Reassuring ourselves

If praise is about me showing you that I think highly of something that you have done, how come people are resorting to praising themselves so much on their social media?

September 4, 2020

Nicola has been trawling LinkedIn. It’s part of her job to help us to stay up to date with what people are thinking and what is being talked about. But she came back to me this morning with something rather odd (I’d asked her what she thought the blog should be about).

Nicola reported that: “people were bigging themselves up everywhere, about all sorts of things”. She said that it was of course normal for someone to post when they had passed a course, earned an important qualification or something like that. “But this”, she said, “this is really weird”.

And then I started thinking about the conversations I’d been having in the last couple of days. And three in particular, of which two were unplanned, really set me thinking that the feelings associated with insecurity such as, well, fear and doubt were much more prevalent at the moment. Not so much on the surface but in the behaviours that we are starting to see leaking into our lives. Poor sleep patterns, over eating, circular thoughts around personal decisions relating to everything from money, to careers, to children. And perhaps the celebration of ourselves for smaller things than would have made news before.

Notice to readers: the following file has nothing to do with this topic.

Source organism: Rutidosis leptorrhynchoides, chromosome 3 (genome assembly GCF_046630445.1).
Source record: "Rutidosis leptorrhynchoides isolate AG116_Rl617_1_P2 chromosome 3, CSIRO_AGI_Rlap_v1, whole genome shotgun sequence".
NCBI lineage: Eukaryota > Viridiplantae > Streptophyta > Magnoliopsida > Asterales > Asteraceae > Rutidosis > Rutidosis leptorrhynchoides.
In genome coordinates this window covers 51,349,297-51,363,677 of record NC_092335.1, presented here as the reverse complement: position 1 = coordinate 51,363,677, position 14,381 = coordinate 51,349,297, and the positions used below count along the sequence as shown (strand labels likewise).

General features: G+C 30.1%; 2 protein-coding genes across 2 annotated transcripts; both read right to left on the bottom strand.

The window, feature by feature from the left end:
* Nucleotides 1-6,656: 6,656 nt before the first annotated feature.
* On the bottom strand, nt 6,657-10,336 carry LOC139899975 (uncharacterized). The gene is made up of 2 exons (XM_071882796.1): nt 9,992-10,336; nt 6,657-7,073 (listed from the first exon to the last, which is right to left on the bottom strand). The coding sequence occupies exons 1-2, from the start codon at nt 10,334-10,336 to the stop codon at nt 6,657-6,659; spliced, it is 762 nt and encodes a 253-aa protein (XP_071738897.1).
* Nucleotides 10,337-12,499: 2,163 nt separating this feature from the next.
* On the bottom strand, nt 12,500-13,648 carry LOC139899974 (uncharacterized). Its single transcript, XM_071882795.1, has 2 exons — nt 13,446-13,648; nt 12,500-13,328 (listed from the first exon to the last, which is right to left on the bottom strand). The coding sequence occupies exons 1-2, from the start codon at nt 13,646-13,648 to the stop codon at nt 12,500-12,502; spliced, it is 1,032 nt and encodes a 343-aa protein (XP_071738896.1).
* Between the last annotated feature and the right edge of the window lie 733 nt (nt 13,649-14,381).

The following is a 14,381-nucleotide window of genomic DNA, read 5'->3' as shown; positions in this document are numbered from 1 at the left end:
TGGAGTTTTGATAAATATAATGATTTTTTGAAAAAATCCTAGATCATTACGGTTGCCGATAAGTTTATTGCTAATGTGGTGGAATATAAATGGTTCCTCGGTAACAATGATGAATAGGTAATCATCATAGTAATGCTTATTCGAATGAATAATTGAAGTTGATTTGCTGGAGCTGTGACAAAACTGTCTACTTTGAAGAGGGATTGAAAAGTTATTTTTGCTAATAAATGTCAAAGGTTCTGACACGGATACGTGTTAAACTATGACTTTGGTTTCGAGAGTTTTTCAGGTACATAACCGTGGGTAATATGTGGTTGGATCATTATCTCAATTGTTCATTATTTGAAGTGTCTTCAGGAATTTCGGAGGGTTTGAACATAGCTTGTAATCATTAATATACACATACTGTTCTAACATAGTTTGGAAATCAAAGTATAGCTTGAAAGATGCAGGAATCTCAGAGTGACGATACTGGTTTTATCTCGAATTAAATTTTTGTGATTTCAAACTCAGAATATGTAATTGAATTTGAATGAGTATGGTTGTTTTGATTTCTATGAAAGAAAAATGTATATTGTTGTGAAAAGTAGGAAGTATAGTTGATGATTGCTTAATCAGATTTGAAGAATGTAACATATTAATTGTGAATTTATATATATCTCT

I write this not to be critical of people posting harmless boasts but rather as a warning to all of us that we need to look after each other more carefully by which I mean, most particularly, to give reassurance where we can.

 We’re going to be running a whole webinar on the topic of reassurance in three weeks’ time on Friday 25th September at the new time of 12.30. And I’m going to be focussing in particular on three approaches to giving reassurance: empathy, specific praise and the giving of time and attention.

Briefly so as not to keep you hanging entirely…

Empathy has two roles to play: it gives us the opportunity for us to check our assumptions about the person who is speaking to us and about what they are saying (and NOT saying). Secondly, communicating empathy towards someone proves to them that we are a) trying to understand and b) sometimes even succeeding!

Specific praise is about showing you that I think highly of something that you have done. It also gives you the chance to think highly of yourself. Without it we are left to merely hope that we are good enough (and might lead some of us to start posting stuff on different platforms, seeking approval from others).

Giving of time and attention. The clue is in the title. It takes time to give time and attention and then what. What is the point of just being there if nothing material is achieved? And that’s just it.Having time with and around people IS the ‘thing’. As I have written here before:we lock people up to punish them but we put them on their own if we want to really torture them.

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